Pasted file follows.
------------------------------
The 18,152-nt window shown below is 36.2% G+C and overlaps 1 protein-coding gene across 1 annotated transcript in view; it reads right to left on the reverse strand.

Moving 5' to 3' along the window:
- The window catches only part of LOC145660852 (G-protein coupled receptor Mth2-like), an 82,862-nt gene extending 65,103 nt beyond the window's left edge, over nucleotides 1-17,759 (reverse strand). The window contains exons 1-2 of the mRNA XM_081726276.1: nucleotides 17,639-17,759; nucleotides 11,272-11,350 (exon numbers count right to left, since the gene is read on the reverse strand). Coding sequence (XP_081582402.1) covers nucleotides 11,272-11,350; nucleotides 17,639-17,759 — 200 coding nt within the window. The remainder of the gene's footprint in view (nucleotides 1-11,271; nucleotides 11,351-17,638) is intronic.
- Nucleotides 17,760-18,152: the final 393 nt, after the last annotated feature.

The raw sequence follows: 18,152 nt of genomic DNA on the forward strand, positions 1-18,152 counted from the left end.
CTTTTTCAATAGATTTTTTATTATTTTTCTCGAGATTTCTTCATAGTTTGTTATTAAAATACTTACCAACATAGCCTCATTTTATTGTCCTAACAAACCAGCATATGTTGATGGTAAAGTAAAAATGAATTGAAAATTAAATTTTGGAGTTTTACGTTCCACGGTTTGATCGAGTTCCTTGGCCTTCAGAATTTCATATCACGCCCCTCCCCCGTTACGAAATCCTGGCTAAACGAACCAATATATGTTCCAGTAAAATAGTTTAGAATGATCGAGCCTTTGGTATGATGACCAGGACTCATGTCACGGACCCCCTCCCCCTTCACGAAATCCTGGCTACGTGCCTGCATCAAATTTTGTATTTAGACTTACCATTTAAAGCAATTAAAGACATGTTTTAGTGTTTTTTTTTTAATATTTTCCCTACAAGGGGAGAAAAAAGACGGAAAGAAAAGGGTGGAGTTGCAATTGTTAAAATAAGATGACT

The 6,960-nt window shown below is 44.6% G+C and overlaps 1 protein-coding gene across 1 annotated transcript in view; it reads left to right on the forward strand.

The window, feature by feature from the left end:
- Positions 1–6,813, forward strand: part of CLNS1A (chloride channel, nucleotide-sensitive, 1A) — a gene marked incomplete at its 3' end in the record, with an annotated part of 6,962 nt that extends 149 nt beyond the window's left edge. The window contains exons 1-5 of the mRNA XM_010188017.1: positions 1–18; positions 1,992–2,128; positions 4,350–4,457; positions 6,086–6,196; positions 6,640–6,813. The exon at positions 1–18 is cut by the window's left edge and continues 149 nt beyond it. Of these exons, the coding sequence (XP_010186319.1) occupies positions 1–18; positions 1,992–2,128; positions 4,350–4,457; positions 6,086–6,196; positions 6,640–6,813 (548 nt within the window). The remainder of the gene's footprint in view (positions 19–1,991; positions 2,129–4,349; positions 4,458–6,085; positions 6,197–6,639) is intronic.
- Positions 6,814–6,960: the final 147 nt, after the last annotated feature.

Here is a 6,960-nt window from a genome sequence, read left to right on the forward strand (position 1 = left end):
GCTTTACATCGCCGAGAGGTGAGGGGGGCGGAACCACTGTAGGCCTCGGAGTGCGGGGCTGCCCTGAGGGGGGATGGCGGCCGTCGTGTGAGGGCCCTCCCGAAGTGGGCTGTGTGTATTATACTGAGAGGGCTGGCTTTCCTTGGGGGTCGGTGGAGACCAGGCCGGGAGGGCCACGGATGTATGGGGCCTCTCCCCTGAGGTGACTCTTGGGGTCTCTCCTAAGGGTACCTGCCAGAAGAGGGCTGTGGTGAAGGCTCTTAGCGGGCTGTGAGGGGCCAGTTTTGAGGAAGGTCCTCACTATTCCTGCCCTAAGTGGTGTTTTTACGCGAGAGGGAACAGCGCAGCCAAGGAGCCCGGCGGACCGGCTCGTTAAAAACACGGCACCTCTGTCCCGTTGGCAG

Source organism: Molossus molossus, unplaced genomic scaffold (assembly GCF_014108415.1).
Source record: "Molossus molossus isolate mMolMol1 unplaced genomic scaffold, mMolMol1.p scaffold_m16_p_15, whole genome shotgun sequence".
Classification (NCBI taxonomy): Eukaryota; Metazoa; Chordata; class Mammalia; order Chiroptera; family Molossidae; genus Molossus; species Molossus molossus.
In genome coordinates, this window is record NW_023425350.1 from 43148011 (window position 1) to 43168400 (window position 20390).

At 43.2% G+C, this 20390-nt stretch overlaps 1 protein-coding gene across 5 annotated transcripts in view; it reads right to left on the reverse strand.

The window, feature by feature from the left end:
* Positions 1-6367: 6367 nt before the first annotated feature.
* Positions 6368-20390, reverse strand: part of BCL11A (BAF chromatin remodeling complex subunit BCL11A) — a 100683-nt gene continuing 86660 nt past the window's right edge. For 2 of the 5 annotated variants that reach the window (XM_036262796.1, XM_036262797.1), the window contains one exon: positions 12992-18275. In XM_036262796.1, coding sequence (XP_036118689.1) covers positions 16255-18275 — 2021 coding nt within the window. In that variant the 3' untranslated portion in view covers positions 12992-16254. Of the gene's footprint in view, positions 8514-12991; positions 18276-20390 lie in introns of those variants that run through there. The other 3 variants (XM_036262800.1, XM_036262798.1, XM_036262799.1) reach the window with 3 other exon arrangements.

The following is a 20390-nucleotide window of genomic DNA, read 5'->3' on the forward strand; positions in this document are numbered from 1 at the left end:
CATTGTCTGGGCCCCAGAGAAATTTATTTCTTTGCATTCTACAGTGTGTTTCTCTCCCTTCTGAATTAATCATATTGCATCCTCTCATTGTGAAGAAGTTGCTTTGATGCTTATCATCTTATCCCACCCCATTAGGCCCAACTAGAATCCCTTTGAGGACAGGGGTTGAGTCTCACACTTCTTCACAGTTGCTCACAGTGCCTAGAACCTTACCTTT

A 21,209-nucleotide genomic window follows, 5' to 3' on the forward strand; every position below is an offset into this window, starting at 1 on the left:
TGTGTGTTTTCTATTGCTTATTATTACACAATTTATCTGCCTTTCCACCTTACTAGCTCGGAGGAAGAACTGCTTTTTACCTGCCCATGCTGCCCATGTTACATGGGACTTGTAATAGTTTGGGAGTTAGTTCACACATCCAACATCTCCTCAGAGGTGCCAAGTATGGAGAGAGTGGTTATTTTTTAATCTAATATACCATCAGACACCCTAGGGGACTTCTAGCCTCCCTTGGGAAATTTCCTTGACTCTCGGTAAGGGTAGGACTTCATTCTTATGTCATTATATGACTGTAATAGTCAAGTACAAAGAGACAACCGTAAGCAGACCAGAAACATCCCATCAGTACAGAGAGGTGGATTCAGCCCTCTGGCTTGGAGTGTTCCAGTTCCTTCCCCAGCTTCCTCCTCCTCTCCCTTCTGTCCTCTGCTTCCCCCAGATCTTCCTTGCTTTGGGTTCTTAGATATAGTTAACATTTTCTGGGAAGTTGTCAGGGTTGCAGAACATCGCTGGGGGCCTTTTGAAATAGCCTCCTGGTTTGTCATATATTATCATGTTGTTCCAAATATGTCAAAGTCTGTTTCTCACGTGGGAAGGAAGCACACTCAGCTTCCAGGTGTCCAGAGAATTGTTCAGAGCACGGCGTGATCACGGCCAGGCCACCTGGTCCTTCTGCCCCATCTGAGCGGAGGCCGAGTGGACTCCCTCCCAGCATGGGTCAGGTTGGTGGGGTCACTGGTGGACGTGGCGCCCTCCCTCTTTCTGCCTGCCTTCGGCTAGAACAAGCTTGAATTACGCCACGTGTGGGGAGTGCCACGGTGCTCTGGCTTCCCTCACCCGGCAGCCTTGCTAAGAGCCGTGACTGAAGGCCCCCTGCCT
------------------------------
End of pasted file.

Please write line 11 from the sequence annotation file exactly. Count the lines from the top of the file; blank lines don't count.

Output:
Here is a 6,960-nt window from a genome sequence, read left to right on the forward strand (position 1 = left end):